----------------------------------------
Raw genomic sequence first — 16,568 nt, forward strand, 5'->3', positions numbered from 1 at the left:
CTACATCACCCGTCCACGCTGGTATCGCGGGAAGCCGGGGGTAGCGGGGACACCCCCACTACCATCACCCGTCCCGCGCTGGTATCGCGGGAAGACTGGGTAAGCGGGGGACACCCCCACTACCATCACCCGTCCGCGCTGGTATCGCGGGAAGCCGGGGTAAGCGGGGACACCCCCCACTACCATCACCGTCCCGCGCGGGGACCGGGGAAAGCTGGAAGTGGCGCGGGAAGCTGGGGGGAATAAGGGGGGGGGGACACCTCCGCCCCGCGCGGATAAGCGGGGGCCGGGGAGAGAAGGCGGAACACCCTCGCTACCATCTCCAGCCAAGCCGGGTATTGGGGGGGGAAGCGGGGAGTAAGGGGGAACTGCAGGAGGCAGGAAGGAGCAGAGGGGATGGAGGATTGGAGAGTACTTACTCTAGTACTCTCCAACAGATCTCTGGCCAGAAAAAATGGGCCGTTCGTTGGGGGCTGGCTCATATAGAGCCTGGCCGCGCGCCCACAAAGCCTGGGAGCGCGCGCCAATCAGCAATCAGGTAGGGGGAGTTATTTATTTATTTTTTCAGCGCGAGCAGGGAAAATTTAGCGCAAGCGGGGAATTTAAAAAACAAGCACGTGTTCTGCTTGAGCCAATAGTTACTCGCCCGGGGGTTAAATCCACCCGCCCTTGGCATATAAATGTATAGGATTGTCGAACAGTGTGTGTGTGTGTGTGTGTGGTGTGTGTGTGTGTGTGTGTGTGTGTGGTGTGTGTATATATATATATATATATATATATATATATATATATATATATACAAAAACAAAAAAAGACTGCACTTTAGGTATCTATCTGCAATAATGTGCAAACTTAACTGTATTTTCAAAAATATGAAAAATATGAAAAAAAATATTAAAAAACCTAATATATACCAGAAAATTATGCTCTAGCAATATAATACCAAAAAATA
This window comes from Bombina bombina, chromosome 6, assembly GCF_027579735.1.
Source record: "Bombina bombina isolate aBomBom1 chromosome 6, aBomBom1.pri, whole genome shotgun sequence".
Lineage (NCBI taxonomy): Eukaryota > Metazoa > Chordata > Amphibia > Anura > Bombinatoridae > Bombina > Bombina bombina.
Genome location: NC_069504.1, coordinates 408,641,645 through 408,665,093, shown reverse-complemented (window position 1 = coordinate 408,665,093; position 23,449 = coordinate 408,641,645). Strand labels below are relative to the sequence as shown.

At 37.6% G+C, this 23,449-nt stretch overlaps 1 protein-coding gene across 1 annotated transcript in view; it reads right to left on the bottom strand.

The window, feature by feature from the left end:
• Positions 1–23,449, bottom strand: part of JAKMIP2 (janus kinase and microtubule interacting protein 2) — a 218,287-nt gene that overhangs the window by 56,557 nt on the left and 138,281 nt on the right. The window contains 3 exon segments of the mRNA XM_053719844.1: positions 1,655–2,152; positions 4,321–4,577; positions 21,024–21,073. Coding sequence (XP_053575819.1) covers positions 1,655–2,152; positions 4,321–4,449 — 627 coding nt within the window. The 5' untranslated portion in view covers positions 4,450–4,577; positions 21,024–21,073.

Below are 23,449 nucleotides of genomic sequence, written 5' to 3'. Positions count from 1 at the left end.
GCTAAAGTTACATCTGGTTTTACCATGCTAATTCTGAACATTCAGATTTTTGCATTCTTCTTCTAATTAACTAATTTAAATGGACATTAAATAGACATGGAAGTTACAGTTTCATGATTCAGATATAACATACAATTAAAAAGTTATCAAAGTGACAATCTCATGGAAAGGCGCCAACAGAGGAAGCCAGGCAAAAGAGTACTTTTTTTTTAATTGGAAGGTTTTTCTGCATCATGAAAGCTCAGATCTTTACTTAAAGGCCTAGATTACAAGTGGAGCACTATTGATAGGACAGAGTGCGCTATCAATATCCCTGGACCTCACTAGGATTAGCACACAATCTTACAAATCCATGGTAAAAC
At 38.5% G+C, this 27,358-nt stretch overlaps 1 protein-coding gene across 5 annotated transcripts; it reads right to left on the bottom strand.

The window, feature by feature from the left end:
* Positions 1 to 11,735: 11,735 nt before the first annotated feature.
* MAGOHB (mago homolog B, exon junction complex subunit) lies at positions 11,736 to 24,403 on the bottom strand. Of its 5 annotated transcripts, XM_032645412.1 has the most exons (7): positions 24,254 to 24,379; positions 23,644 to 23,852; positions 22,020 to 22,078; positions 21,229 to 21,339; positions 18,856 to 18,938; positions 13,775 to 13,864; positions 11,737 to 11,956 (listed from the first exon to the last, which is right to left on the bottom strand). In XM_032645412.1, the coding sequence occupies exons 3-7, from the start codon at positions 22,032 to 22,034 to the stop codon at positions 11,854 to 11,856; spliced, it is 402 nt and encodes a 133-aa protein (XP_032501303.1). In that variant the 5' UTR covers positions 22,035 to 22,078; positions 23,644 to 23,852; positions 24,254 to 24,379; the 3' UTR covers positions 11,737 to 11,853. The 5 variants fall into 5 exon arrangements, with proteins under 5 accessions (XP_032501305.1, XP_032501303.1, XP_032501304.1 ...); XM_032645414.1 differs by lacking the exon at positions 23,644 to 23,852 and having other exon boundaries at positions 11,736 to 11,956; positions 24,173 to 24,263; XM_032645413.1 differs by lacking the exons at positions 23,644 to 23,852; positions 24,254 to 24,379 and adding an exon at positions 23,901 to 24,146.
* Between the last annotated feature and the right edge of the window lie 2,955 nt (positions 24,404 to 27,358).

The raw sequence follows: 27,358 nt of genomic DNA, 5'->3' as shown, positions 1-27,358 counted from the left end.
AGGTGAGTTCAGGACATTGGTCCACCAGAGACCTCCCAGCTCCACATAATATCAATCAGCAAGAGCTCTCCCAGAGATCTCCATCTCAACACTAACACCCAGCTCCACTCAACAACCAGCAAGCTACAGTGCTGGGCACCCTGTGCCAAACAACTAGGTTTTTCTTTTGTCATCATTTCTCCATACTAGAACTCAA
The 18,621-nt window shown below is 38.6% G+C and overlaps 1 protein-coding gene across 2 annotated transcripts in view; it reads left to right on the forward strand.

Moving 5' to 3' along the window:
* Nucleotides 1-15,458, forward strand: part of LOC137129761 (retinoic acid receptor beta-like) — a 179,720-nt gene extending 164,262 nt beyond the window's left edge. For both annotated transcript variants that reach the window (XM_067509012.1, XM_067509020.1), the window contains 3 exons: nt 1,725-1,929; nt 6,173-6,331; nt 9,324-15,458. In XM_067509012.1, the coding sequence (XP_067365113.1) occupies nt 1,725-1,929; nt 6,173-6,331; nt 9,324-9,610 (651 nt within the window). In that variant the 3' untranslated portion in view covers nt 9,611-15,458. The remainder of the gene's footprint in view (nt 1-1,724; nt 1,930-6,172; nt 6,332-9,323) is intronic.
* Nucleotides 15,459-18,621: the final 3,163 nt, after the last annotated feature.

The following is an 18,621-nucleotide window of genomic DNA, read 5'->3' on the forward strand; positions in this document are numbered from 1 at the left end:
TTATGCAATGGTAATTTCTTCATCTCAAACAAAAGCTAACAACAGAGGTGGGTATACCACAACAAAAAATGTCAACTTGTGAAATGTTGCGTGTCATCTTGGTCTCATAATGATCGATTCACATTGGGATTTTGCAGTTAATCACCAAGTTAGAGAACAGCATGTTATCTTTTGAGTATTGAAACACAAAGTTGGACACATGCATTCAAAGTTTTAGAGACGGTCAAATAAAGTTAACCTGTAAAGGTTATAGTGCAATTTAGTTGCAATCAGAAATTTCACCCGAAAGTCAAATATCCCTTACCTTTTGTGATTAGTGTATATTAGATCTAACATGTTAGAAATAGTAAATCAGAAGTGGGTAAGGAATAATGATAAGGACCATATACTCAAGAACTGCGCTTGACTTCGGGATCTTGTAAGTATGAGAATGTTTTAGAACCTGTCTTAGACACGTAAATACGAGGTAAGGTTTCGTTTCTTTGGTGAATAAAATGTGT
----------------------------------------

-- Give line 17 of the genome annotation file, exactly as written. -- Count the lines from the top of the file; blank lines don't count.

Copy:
The raw sequence follows: 27,358 nt of genomic DNA, 5'->3' as shown, positions 1-27,358 counted from the left end.